Last Updated on 6th July 2017
Instructions for American Servicemen in Britain
Jermyn Street Theatre
5 July 2017
Hearing the sound of the act one siren, it’s not a huge leap of the imagination to envision the basement-based Jermyn Street theatre as a suitable shelter in the second world war bombing raids. As such, it makes for strangely fitting surroundings for Instructions for American Servicemen in Britain a fast, funny and often frenetic look at cultural differences, based on a government issued pamphlet intended to help newly arrived GI’s acclimatise to the British way of life.
It’s 1942, and the sleepy English village of Nether Middleton has been taken over by the inhabitants of the American airbase. It’s the morning after their first chaotic night in England, where they’ve fought the locals, trashed several allotments, locked up the local bobbie and driven off the vicar’s cat. The audience take on the role of the reprimanded soldiers, with plenty of opportunity to shout out suggestions and answers to questions. This also means that anyone brave enough to sit on the front show should be ready to get picked on – a lot!
Enter local army major Randolph Gibbons (Matt Sheahan), with a message from high command. The entire camp will be put on lockdown as a punishment for the previous night, unless the Yanks apologise and take a crash course on English life. There seems little choice in the matter, although Colonel Attwood (Dan March), the loud, proud and arrogant American leader, doesn’t think it’s necessary, as his whistlestop (and hilariously inaccurate) demonstration of UK geography proves.
Attempting to keep the peace between Gibbons and Attwood is Lieutenant Eugene Schultz (James Millard), who is full of ideas (not all of them good) for getting the very different nationalities to cooperate. Together the three attempt to teach the audience all they know under a strict time limit – Winston Churchill himself is on his way to visit the troops, and wants to see that everyone is getting along.
A wide and varied range of topics are covered, from the somewhat baffling monetary system to how to appropriately behave in a British pub. The show itself is incredibly silly, with a degree of slapstick and gross out humour which thankfully isn’t pushed too far. There’s a tendency to rely on stereotype that comes with the territory of comedy, but the best laughs come from the more subtle stuff; Attwood and Gibbons have some brilliant snide remarks towards each other, and Schultz’s shameless puns are made even funnier by their infectiously buoyant delivery. The set is simple, but effectively creates the world of the play with a selection of key items; maps, blueprints and a portrait of King George among others.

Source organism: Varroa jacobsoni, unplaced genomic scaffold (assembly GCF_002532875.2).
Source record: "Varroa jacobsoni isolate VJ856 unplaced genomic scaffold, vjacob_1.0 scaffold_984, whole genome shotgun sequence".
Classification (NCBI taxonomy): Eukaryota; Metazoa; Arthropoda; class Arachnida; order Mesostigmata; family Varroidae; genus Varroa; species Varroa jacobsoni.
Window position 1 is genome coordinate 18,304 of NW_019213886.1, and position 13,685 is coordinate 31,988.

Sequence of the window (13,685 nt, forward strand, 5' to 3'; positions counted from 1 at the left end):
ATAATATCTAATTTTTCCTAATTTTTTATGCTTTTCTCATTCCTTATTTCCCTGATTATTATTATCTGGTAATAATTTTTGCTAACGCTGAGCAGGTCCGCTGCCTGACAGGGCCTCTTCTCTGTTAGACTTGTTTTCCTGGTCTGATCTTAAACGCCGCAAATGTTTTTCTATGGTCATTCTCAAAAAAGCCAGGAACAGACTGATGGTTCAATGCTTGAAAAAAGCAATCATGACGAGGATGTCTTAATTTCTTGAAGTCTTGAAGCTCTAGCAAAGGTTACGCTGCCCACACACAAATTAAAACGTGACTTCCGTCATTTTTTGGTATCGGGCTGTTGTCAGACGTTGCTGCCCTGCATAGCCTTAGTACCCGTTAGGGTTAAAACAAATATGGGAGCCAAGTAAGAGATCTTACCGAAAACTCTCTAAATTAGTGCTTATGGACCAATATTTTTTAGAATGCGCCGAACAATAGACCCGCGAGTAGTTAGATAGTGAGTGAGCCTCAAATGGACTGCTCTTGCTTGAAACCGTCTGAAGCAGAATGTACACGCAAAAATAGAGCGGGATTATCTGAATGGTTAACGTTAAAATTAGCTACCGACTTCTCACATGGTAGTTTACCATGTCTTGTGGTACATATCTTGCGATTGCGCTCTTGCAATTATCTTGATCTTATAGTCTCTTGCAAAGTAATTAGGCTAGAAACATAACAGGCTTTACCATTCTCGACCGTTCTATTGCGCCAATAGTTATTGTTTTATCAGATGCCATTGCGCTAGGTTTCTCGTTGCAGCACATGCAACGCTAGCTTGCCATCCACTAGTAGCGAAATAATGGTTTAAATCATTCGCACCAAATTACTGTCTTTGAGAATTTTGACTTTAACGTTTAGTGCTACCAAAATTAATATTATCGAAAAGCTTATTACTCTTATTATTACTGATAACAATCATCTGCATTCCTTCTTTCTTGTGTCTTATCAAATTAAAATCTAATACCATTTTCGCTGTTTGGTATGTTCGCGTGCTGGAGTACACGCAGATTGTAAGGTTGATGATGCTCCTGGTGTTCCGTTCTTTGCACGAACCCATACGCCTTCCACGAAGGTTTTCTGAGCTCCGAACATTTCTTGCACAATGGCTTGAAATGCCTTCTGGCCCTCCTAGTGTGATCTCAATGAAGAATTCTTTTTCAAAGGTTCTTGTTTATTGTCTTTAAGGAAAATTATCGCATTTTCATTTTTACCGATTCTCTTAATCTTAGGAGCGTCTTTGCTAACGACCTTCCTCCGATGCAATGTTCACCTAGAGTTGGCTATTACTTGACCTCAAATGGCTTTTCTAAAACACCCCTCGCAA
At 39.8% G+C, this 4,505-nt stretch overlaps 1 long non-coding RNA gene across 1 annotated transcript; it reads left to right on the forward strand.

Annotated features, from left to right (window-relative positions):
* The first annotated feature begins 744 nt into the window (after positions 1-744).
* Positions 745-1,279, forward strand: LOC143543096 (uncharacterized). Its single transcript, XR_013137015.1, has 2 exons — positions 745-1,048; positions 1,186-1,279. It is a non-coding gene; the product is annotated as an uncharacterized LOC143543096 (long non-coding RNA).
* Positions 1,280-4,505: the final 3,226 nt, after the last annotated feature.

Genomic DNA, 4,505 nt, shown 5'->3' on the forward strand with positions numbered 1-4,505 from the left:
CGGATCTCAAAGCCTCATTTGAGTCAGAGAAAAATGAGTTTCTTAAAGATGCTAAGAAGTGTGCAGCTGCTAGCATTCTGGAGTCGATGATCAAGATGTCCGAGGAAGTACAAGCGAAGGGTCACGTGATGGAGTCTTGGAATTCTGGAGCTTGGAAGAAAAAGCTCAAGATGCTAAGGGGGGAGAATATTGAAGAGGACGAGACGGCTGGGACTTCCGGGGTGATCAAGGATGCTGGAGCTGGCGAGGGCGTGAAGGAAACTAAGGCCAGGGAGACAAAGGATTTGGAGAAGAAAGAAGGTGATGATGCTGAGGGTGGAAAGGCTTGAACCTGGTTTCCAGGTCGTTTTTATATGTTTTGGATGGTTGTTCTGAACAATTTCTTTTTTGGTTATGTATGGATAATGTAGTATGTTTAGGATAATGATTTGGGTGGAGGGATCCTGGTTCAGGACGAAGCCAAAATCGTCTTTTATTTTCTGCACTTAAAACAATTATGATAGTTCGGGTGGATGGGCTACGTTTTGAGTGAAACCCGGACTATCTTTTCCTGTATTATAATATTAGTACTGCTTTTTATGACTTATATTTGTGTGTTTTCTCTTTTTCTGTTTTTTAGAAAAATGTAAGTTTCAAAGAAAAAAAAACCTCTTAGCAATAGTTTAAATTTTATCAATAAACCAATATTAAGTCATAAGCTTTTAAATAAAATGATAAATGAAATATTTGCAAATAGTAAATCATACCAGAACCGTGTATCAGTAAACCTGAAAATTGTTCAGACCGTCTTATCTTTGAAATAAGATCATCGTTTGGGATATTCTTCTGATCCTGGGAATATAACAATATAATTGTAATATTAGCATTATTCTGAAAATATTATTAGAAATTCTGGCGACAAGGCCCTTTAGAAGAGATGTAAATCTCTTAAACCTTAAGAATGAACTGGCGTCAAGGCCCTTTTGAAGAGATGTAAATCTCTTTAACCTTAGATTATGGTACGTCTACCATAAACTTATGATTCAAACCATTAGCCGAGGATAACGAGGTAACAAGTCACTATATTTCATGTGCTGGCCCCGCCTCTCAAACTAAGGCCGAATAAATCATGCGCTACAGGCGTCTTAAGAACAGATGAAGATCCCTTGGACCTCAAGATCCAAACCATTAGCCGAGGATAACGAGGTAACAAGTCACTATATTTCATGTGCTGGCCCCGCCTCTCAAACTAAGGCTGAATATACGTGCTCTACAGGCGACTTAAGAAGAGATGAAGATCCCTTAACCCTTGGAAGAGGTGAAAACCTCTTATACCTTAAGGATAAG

Sheahan, March and Millard, aka comedy trio The Real MacGuffins, take on the various roles with fearless aplomb, jesting with the audience and keeping energy levels sky high. Some groan-worthy quips sit alongside some very clever witticisms, as well as a few political jibes that remain surprisingly relevant today. All three performers skillfully carry off asides and interjections, and with much disparaging of both American and English sides, it never seems like an unfair attack on either. Accent work is strong on all sides, with March and Millard pulling off distinct regional drawls, and Sheahan’s clipped British tones could have come straight out of a public information film.
There are some delightfully daft interludes on offer, including an all too brief insight into Nazi Spy School, where two hapless recruits are having their own difficulties getting to grips with British eccentricities. Audience contribution is consistent throughout the play, culminating in a wonderfully transatlantic dance finale.
A fond and affectionate parody, Instructions for American Servicemen in Britain guarantees laughs and nostalgia in spades.
Until 29 July 2017